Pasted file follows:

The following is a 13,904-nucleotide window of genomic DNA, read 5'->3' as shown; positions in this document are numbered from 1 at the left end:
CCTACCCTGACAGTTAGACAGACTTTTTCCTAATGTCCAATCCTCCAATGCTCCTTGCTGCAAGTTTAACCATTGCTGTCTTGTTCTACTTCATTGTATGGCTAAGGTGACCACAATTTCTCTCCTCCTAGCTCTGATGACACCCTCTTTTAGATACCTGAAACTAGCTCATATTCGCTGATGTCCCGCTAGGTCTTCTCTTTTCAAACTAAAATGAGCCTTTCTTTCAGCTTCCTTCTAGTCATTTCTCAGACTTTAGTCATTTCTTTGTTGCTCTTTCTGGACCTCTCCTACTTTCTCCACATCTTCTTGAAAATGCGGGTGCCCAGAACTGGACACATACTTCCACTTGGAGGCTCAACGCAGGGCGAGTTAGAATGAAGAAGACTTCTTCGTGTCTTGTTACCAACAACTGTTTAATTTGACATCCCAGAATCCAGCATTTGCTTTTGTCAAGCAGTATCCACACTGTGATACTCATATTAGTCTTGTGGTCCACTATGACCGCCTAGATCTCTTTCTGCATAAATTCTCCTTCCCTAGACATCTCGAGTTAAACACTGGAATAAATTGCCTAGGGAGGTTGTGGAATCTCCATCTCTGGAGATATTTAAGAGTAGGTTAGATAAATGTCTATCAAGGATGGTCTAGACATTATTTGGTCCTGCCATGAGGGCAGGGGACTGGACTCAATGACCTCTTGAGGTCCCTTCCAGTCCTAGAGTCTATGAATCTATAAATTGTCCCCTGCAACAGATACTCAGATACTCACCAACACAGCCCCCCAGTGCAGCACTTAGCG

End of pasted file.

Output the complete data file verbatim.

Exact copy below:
The following is a 13,904-nucleotide window of genomic DNA, read 5'->3' as shown; positions in this document are numbered from 1 at the left end:
CCTACCCTGACAGTTAGACAGACTTTTTCCTAATGTCCAATCCTCCAATGCTCCTTGCTGCAAGTTTAACCATTGCTGTCTTGTTCTACTTCATTGTATGGCTAAGGTGACCACAATTTCTCTCCTCCTAGCTCTGATGACACCCTCTTTTAGATACCTGAAACTAGCTCATATTCGCTGATGTCCCGCTAGGTCTTCTCTTTTCAAACTAAAATGAGCCTTTCTTTCAGCTTCCTTCTAGTCATTTCTCAGACTTTAGTCATTTCTTTGTTGCTCTTTCTGGACCTCTCCTACTTTCTCCACATCTTCTTGAAAATGCGGGTGCCCAGAACTGGACACATACTTCCACTTGGAGGCTCAACGCAGGGCGAGTTAGAATGAAGAAGACTTCTTCGTGTCTTGTTACCAACAACTGTTTAATTTGACATCCCAGAATCCAGCATTTGCTTTTGTCAAGCAGTATCCACACTGTGATACTCATATTAGTCTTGTGGTCCACTATGACCGCCTAGATCTCTTTCTGCATAAATTCTCCTTCCCTAGACATCTCGAGTTAAACACTGGAATAAATTGCCTAGGGAGGTTGTGGAATCTCCATCTCTGGAGATATTTAAGAGTAGGTTAGATAAATGTCTATCAAGGATGGTCTAGACATTATTTGGTCCTGCCATGAGGGCAGGGGACTGGACTCAATGACCTCTTGAGGTCCCTTCCAGTCCTAGAGTCTATGAATCTATAAATTGTCCCCTGCAACAGATACTCAGATACTCACCAACACAGCCCCCCAGTGCAGCACTTAGCG